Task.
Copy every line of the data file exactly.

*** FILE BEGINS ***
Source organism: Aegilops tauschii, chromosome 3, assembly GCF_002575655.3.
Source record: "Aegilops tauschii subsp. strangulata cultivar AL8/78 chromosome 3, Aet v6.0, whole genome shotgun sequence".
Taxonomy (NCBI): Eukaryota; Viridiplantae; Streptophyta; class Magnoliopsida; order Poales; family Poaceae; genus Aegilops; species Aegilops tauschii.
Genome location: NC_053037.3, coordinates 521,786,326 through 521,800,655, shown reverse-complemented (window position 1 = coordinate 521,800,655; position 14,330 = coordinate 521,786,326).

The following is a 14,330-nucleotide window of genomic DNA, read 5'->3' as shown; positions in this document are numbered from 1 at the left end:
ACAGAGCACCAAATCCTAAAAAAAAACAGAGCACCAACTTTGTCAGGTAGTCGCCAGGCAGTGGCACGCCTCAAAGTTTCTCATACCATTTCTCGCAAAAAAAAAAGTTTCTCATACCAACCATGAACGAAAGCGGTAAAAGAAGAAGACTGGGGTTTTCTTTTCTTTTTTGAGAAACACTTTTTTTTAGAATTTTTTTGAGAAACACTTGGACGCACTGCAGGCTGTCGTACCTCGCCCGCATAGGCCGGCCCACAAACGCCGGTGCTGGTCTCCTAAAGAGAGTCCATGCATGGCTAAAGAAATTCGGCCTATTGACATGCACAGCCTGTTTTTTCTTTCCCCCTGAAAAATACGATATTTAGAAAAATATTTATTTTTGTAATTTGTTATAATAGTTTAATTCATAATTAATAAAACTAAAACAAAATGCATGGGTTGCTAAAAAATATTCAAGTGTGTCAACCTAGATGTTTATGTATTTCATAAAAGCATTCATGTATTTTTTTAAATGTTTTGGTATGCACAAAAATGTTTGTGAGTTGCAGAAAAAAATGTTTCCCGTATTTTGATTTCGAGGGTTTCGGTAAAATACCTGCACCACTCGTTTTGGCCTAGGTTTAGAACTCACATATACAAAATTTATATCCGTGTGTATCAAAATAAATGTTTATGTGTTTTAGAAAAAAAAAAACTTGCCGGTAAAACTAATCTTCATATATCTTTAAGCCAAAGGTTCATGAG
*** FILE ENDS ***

Source organism: Aegilops tauschii, chromosome 3, assembly GCF_002575655.3.
Source record: "Aegilops tauschii subsp. strangulata cultivar AL8/78 chromosome 3, Aet v6.0, whole genome shotgun sequence".
Taxonomy (NCBI): Eukaryota; Viridiplantae; Streptophyta; class Magnoliopsida; order Poales; family Poaceae; genus Aegilops; species Aegilops tauschii.
Genome location: NC_053037.3, coordinates 521,786,326 through 521,800,655, shown reverse-complemented (window position 1 = coordinate 521,800,655; position 14,330 = coordinate 521,786,326).

The following is a 14,330-nucleotide window of genomic DNA, read 5'->3' as shown; positions in this document are numbered from 1 at the left end:
ACAGAGCACCAAATCCTAAAAAAAAACAGAGCACCAACTTTGTCAGGTAGTCGCCAGGCAGTGGCACGCCTCAAAGTTTCTCATACCATTTCTCGCAAAAAAAAAAGTTTCTCATACCAACCATGAACGAAAGCGGTAAAAGAAGAAGACTGGGGTTTTCTTTTCTTTTTTGAGAAACACTTTTTTTTAGAATTTTTTTGAGAAACACTTGGACGCACTGCAGGCTGTCGTACCTCGCCCGCATAGGCCGGCCCACAAACGCCGGTGCTGGTCTCCTAAAGAGAGTCCATGCATGGCTAAAGAAATTCGGCCTATTGACATGCACAGCCTGTTTTTTCTTTCCCCCTGAAAAATACGATATTTAGAAAAATATTTATTTTTGTAATTTGTTATAATAGTTTAATTCATAATTAATAAAACTAAAACAAAATGCATGGGTTGCTAAAAAATATTCAAGTGTGTCAACCTAGATGTTTATGTATTTCATAAAAGCATTCATGTATTTTTTTAAATGTTTTGGTATGCACAAAAATGTTTGTGAGTTGCAGAAAAAAATGTTTCCCGTATTTTGATTTCGAGGGTTTCGGTAAAATACCTGCACCACTCGTTTTGGCCTAGGTTTAGAACTCACATATACAAAATTTATATCCGTGTGTATCAAAATAAATGTTTATGTGTTTTAGAAAAAAAAAAACTTGCCGGTAAAACTAATCTTCATATATCTTTAAGCCAAAGGTTCATGAG